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Social Dialogue Pillar 2 project

Social Dialogue Pillar 2 project



​​​​​​- Project concludes on impact of banking rules on employment.​

- ​Report outlines need for proportionate approach to regulation to address compliance costs, overly complex rules.


Links for the reports, in five languages, can be accessed through the UNI Europa site. >> Visit the site 




Brussels, 18 November 2020 – Since 2007, employment in the banking sector has experienced significative changes due to several factors including the 2008 financial crisis, the growth of digitalisation, market changes, and an increasingly complex EU regulatory framework. 

The European Social Partners (UNI Europa Finance, EBF-BCESA, ESBG and EACB) therefore set out to analyse the positive and negative effects of changes in the European banking regulatory environment on employment in the sector.

Today at the final conference of the European banking social partners’ Pillar II project on “The impact of banking regulation on employment: Analysing best practice at European, national and company level and developing joint approaches through European Social Dialogue”, the project report was presented, analysing the positive and negative impacts of regulation on employment. This study also had the objective of exchanging and collecting good European, national, sectoral and company/multinational practices on how banks and their workers deal with the impact of regulation. It also lays down the foundations for a joint European Social Partner approach, which was discussed today. 

“The tightening of economic environment and banking regulation, digitalisation, the entry of new competitors and concentration of banks put pressure on competitiveness and jobs,” said Dr Jens Thau, Chairman of the EBF-BCESA

According to the report, the overall result was that all topics are moderately to strongly influenced by regulation. The main impact was on employment levels in compliance, job profiles and workload. 

Pia Desmet, UNI Europa Finance Vice President, said: “Collective bargaining agreements remain the best solution to mitigate effectively any negative impacts on workers and working conditions.” She added: “A genuine social dialogue at all levels is needed now more than ever to keep the sector attractive, including by offering new quality employment opportunities.”

Michael Kammas, Vice-Chairman of EBF-BCESA said: “To maintain a healthy and sustainable European banking sector it is important to have a regulatory environment which ensures and is conducive to a level playing field across all sectors.”

The study shows that over the next two years, there is an increasing expectation for further negative development of the economy with mergers, consolidations, the loss of market share and job cuts. As FinTechs and digitalisation are major threats and in order to keep pace, banks must succeed in their digital transformation and they ask that the same regulations are applied internationally and to BigTechs. 

William Portelli, UNI Europa Finance Coordinator for the European Bank Sector Social Dialogue, added: “We must ensure a sustainable digital transformation of the sector, to protect workers and jobs, as well as the industry, and ensure an essential community service for a value-driven economy.”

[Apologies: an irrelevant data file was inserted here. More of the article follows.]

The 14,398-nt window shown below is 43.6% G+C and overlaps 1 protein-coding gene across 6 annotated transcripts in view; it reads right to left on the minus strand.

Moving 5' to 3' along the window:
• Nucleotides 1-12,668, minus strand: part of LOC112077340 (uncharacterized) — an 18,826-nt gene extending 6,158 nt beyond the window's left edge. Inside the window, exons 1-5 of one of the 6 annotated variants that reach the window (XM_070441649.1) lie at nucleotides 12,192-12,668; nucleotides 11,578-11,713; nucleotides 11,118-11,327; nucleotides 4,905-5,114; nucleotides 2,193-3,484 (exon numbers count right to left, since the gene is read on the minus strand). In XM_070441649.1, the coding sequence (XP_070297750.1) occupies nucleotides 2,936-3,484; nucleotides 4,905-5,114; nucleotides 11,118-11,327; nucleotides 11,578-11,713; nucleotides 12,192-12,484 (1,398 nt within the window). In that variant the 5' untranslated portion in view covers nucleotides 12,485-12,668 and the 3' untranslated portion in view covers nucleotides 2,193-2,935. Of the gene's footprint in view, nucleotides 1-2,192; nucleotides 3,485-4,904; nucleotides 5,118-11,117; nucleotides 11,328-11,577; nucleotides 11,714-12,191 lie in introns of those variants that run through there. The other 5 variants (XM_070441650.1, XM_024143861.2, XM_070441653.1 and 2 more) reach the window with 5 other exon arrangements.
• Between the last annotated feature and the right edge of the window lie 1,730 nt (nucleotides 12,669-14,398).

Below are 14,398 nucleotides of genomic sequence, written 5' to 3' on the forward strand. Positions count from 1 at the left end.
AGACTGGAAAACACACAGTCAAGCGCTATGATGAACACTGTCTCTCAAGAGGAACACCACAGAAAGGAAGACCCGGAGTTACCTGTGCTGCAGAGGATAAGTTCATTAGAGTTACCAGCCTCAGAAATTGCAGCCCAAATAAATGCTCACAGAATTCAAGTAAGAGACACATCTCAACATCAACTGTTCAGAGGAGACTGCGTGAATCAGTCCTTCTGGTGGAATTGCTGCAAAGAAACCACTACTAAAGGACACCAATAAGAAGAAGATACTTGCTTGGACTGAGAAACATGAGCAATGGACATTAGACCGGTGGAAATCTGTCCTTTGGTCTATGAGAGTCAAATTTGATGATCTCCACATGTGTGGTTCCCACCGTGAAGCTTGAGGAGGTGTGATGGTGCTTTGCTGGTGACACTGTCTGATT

Chris De Noose, Managing Director of ESBG highlighted: “Decision-makers need to pursue a more proportionate approach to applying regulation, as higher compliance costs and overly complex rules affect some banks heavily. Additional use of the proportionality principle would also help level out the playing field as a result of competition from less traditional financial companies.”

Maureen Hick, UNI Europa Finance Director, noted: “Implementing regulation while staff numbers have been reduced has led to an increased workload and stress. Workers should have access to the necessary training opportunities and resources must be allocated in the best way possible for the good of the bank, its employees and society as a whole.”

The report showed an increase in the costs of doing business including compliance costs, capital requirements and additional compliance costs derived from risk monitoring practices mandated by law such as Anti-Money-Laundering rules. This prompted a downward pressure on earnings and was one of the factors that led to banks’ cost reductions, achieved mostly through downsizing, and generally putting local banks in a disadvantaged position compared to larger, multinational ones. 

“It is recommended that the impact studies carried out by the authorities should also include the effects of regulation on employment, depending on the business model and the activity of the institutions and their footprint in the local economic environment,” said Herve Guider, Managing Director of EACB.

Michael Budolfsen, UNI Europa Finance President, concluded: “Today marks the culmination of a four-year process analysing the impact of regulation on banking sector employment, and an important next step towards building a sustainable regulatory environment.”

The Social Partners said: “We would welcome a stronger coordination between different authorities involved in the regulatory process which would allow us to provide timely and useful input on future regulation.”





Social dialogue; Proportionality